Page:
As of 2 a.m. on Sunday, November 3, daylight saving time officially ended. The clocks fell back an hour, meaning sunrise and sunset times will be an hour earlier. We tend to think of daylight savings time as universal, but it is only adopted in certain parts of the world. Daylight savings is really a fairly new phenomenon that has only taken effect on a global scale within the past several decades (though many countries including Venezuela, Kenya, and Saudi Arabia—do not practice this policy today).
In the United States, these territories and states opt out of daylight savings: Hawaii, Puerto Rico, Guam, American Samoa, and the U.S. Virgin Islands. Why? Ample sunlight. Arizona also does not participate in daylight savings, (except for the Navajo, who do observe daylight saving time on tribal lands).
Does Daylight Saving Actually Save Energy?
Recent studies are conflicted, with some studies showing a modest decrease of around 1% and others showing increases in power use.
To really get a sense of the effect of Daylight Savings, a ‘before and after’ analysis is needed. In 2006 Indiana instituted daylight saving statewide for the first time, providing just such a case study. Researchers compared results from electricity usage and billing records since the statewide change, discovering that daylight time led to a 1 percent overall rise in residential electricity use, producing a statewide cost of $9 million.
Part of the complex factors around daylight savings are the greatly reduced cost of lighting, the dynamic of needing more air conditioning in some regions and more heating and others.
Five tips for Managing Daylight Saving Time
1. Avoid electronics before going to bed
Turn off all electronics an hour before bedtime.“Light from TVs, computers, tablets, and cellphones can suppress melatonin and affect the quality of your sleep”. Try dimming the display light on your phone or computer. Electric devices emit tons of blue light, which tricks your brain into thinking it’s daytime. If you often have to work at night, purchase a pair of blue-blocking glasses or install an app like f.lux, which automatically adjusts the color and brightness of your screen based on your current time zone.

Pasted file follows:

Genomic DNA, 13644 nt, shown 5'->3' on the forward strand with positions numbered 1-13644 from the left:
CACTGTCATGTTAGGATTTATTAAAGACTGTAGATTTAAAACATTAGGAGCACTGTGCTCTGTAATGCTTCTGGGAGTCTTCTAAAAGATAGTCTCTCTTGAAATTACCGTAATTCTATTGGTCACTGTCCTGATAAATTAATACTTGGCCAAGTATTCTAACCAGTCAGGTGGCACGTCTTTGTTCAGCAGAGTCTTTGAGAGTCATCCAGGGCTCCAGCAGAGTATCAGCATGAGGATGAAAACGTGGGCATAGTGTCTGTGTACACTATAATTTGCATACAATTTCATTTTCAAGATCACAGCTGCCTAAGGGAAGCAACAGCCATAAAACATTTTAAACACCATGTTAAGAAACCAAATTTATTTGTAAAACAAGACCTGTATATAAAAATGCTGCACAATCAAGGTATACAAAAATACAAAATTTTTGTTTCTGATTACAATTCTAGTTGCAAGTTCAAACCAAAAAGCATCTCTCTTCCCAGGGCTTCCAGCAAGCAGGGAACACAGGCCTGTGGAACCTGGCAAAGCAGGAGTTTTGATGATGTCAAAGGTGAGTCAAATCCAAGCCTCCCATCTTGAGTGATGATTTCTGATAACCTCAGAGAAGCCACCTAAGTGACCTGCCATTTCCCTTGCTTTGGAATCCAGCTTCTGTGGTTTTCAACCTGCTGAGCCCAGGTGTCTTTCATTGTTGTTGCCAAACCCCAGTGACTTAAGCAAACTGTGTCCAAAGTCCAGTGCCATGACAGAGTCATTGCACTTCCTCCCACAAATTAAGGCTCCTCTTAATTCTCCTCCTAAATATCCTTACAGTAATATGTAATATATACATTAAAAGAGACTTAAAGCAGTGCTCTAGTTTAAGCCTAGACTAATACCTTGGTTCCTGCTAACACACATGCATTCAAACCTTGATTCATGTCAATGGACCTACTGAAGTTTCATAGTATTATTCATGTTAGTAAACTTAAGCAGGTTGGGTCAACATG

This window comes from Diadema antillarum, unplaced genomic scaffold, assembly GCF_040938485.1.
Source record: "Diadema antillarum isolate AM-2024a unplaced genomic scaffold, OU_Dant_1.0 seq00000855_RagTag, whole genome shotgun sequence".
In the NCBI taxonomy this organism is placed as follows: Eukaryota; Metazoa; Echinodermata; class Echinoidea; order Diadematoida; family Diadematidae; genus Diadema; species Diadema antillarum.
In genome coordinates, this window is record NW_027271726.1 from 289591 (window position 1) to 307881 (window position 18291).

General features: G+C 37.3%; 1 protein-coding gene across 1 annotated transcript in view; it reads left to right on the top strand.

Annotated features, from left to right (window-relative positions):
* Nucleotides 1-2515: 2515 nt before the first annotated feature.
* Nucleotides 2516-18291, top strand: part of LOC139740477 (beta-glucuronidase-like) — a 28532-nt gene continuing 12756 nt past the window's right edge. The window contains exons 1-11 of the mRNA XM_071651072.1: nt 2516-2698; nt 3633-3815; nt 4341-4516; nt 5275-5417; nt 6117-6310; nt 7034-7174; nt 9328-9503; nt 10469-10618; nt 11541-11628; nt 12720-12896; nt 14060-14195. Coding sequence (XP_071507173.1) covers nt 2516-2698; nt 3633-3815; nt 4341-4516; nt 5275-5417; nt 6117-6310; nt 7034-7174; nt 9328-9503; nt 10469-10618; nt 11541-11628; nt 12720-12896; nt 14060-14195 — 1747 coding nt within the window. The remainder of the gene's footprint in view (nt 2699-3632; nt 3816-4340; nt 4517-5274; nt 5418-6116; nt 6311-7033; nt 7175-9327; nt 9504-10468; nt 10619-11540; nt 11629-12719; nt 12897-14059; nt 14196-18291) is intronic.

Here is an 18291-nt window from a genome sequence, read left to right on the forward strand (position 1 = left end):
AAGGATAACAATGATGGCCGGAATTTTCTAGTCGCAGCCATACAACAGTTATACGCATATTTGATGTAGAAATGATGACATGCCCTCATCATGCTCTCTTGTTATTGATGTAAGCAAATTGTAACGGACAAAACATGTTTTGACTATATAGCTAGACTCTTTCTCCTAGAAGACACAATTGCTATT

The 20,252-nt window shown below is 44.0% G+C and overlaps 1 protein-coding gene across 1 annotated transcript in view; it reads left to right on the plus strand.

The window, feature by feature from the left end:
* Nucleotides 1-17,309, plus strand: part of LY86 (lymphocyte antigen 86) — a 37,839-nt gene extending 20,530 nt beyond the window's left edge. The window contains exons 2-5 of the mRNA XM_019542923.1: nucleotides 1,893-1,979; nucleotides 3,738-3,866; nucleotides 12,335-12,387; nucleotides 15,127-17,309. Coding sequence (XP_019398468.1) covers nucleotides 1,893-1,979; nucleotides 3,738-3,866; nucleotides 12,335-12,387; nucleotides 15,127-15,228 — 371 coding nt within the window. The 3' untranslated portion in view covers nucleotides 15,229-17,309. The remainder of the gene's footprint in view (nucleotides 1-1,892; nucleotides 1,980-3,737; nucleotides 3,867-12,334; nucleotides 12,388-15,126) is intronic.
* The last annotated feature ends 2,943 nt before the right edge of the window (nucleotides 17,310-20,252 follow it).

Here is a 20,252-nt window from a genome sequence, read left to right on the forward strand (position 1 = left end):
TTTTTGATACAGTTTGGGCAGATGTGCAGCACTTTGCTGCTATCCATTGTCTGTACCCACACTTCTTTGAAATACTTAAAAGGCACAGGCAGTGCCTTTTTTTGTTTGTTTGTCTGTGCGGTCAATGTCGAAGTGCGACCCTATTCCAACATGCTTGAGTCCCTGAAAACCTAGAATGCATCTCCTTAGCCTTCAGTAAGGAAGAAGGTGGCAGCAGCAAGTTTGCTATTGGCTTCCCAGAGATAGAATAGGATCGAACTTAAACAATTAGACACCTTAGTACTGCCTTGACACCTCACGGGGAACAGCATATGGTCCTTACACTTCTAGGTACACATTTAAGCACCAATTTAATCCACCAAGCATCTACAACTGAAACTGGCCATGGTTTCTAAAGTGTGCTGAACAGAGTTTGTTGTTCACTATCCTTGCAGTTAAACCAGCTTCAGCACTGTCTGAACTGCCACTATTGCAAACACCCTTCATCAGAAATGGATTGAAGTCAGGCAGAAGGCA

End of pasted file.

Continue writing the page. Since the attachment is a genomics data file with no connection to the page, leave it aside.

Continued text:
2. Don’t overdo it with the caffeine There is nothing wrong with a morning cup of coffee but for now “avoid any caffeine after lunchtime”. “The effects of caffeine can linger for many hours after being consumed and can hinder you from sleep.” In fact, even if you drink caffeine six hours before bedtime, you’re still likely to lose a full hour of sleep, according to a study published in the Journal of Clinical Sleep Medicine.
3. Get Sunshine for your mood Get plenty of sunshine. Sunshine produces many positive benefits for mood and body health. So during daylight hours, take a little time to soak in the sunshine with a fall walk or some outdoor gardening, home winterizing or favorite sport.
4. Clocks Time Don’t change your clocks in advance. Let your body get the sleep it needs and then gradually adapt over the workweek. By making no early changes in your clocks you will get the amount of sleep you normally do and can segway into the change over the next days.
5. Sunday night Plan for a good night’s sleep on Sunday night by exercising and eating well during the day. Avoiding heavy exercise, caffeine or alcohol close to bedtime helps the body prepare for a solid rest.
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